“It’s worth going. I’ve written down instructions and
the number to call to get into the rental home.”

Her heartbeat accelerated. If it was nothing,
Charlotte would have broken by now. Hazel curled her fingers to
hide the tremble.

“What is it? Tell me now, or I swear I will fire
you.”

Charlotte’s mocha-colored eyes widened in fear. “She
said if I told you I’d get fired.”

She
meant only one person. “Thank you and I'm
sorry. Didn’t mean to bite your head off.”

Charlotte didn’t stay to get the rest of the apology.
Hazel knew she hadn’t been the nicest boss lately. All right, a
demon out of the depths of hell might have been nicer. She flexed
her fingers, but the tremble refused to lessen. With an unsteady
hand, she dialed her boss’ extension.

“Good morning, Hazel,” Laura answered.

“Charlotte said she couldn’t tell me or she’d get
fired. What’s the problem?”

Laura’s voice filled with irritation. “I still might
fire her for telling you that much. Can you come to my office? We
need to talk.”

A knot formed in Hazel’s stomach. She’d never gotten
over the instinctive spurt of fear when someone wanted to talk.
Talks usually involved the principal’s office or your doctor not
wanting to give the bad news over the phone.

“I’ll be right there.”

The dread in her stomach turned into nausea, because
Hazel knew what, and whom, the talk would be about. The last three
design jobs would haunt her into an early grave. She sucked in a
fortifying breath and made her way to Laura’s office.

The outer office buzzed like a beehive. Phones rang,
swatches of material were shared, and for a moment the chaotic
activity soothed her. The wispy energy washed over her senses and
reminded Hazel why she loved the job. Why she chose this career
above all others. The subtle reminder put steel in her back as she
entered Laura’s domain.

Her boss was shuffling some papers. The immaculate
bun tightened the aging skin, but the alabaster tone needed no
help. Hard blue eyes took in Hazel’s appearance. The older woman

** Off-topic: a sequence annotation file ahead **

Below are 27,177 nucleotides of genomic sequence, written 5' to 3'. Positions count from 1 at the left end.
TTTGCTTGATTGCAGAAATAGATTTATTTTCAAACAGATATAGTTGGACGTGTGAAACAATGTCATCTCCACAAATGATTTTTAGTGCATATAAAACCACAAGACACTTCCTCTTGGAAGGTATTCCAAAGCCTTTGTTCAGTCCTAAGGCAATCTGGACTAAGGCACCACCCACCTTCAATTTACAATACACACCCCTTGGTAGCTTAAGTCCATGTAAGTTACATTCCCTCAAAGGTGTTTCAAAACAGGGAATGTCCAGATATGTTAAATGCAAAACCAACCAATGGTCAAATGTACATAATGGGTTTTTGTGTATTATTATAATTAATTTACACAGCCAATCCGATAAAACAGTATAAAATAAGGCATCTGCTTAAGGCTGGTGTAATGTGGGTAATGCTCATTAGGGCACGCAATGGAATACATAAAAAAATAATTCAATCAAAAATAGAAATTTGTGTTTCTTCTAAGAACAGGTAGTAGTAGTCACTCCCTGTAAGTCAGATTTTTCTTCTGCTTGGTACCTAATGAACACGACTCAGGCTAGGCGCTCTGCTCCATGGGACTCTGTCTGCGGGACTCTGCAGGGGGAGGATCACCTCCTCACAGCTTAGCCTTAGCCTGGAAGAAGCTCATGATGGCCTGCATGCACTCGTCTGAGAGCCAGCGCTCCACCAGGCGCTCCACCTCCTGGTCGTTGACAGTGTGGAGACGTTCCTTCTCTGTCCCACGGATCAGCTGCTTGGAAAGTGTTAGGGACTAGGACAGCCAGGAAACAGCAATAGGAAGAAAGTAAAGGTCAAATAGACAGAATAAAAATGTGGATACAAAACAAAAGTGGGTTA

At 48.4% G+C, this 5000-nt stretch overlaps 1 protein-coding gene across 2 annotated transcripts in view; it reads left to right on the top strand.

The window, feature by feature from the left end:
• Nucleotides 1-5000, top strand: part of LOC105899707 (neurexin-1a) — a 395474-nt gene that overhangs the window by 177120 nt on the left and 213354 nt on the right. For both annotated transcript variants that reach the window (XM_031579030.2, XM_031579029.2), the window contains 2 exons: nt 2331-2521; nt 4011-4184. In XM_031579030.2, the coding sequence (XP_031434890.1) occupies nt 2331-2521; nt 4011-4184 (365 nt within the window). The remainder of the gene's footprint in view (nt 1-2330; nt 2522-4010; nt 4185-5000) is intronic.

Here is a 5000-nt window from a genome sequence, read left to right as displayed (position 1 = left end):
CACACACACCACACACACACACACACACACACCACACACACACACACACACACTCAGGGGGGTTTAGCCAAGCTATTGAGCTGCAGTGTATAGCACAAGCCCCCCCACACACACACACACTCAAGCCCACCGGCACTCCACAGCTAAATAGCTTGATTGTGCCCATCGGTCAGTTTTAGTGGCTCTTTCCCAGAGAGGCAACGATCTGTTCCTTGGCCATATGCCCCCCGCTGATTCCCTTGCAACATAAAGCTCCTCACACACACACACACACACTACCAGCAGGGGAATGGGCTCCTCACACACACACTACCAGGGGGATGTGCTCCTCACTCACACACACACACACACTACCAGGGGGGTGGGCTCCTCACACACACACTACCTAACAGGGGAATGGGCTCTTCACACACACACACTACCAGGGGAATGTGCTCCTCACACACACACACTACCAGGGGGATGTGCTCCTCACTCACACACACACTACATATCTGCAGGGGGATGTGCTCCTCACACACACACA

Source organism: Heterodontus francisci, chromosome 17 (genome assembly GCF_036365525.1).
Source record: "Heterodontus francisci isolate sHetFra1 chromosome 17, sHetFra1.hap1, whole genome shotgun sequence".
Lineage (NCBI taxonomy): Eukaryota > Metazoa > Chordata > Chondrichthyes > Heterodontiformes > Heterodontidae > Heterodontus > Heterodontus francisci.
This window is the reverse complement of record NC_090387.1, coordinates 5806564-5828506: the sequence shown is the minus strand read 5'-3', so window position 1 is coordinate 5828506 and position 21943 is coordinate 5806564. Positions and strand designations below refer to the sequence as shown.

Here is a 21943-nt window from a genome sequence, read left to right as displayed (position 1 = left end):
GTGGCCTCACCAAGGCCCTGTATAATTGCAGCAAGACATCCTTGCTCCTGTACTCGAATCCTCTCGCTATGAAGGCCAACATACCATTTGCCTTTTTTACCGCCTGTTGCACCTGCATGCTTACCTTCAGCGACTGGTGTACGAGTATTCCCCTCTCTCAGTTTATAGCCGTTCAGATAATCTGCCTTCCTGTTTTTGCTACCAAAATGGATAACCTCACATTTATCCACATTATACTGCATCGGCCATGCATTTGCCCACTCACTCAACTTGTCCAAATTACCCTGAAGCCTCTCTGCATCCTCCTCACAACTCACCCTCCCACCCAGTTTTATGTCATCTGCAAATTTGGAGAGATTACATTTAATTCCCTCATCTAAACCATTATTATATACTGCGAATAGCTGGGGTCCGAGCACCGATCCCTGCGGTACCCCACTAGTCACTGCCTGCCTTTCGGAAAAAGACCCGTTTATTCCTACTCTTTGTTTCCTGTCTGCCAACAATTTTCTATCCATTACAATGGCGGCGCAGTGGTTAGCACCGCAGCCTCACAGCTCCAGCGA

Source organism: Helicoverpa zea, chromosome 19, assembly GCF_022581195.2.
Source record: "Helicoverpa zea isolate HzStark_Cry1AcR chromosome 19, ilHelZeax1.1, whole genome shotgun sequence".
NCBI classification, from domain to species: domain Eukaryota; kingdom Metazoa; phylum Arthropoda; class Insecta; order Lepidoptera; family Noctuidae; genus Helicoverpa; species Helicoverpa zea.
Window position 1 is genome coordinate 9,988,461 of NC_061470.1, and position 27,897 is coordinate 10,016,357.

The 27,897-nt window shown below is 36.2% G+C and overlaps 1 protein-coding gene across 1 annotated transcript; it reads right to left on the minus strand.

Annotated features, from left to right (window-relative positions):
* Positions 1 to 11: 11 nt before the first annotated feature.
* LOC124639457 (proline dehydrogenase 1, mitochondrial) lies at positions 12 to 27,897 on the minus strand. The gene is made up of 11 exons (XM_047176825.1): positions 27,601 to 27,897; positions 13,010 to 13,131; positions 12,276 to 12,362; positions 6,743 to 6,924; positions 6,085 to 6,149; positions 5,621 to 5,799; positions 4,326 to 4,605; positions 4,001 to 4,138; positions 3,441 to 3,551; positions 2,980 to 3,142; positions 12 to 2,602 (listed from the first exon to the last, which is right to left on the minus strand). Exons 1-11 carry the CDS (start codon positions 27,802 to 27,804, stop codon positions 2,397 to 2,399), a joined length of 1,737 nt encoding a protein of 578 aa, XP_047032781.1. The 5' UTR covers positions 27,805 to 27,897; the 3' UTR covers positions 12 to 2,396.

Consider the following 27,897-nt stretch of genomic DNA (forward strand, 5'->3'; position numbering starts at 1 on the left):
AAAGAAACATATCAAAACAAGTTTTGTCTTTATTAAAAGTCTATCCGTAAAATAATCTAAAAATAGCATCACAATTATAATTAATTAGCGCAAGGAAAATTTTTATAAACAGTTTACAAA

sighed. “Good. You’re here. Have a seat.”

Hazel and Laura had never been huggy or BFFs, but
this went beyond formal. “I have an inkling this has something to
do with the last three jobs. If they want the work re-done, I’ll do
it at my expense.”

Laura folded her hands on the desktop. “You’ve never
had to redo a job after it was done. Not one client you’ve handled
for my company has ever complained about your work ethic or the
design you’ve created for them.”

All the awards Hazel had won, the years she strived
to make a name for herself and the cushy bank account to prove it,
meant nothing. Getting the you’ve-sucked-lately speech confirmed
her worse fears. To give her boss credit, Laura tactfully refrained
from giving that speech, but it still hung in the air like the
smell of burnt popcorn.

Laura pushed an open magazine forward. Hazel blinked
to focus her blurred vision. She read the first lines and her eyes
unfocused again.

Hazel Garvey, designer to the Gods or the dogs?
“She’s gone stale,” says a former client…”

Hazel leaned back not able to read any more. “When
did this come out?”

“Soon after you finished the condo job.” Laura
sighed. “You need to go on an extended vacation. How long you take
is up to you, but I don’t want to see you here for at least a
month, maybe two, until you have fresh ideas and designs. We both
have a reputation to uphold.”

Laura pulled out her day planner. “I can schedule you
in for a presentation.”

“A presentation?” The words whooshed out in a
breathless tone.

“Yes, to show me your designs. I’ve already seen your
portfolio, so it’ll be pointless for me to see it again. I want to
see new designs. My only advice is to make use of your extended
vacation.”

Hazel sucked in a breath as if Laura just uppercut
her in the stomach. “An extended vacation?”

She was making a fool of herself repeating
everything, but the words didn’t penetrate the shock gluing Hazel
to the seat. It didn’t escape her notice she wasn’t being asked to
go on vacation, but told to.

“I’m sure this break will be just what you need.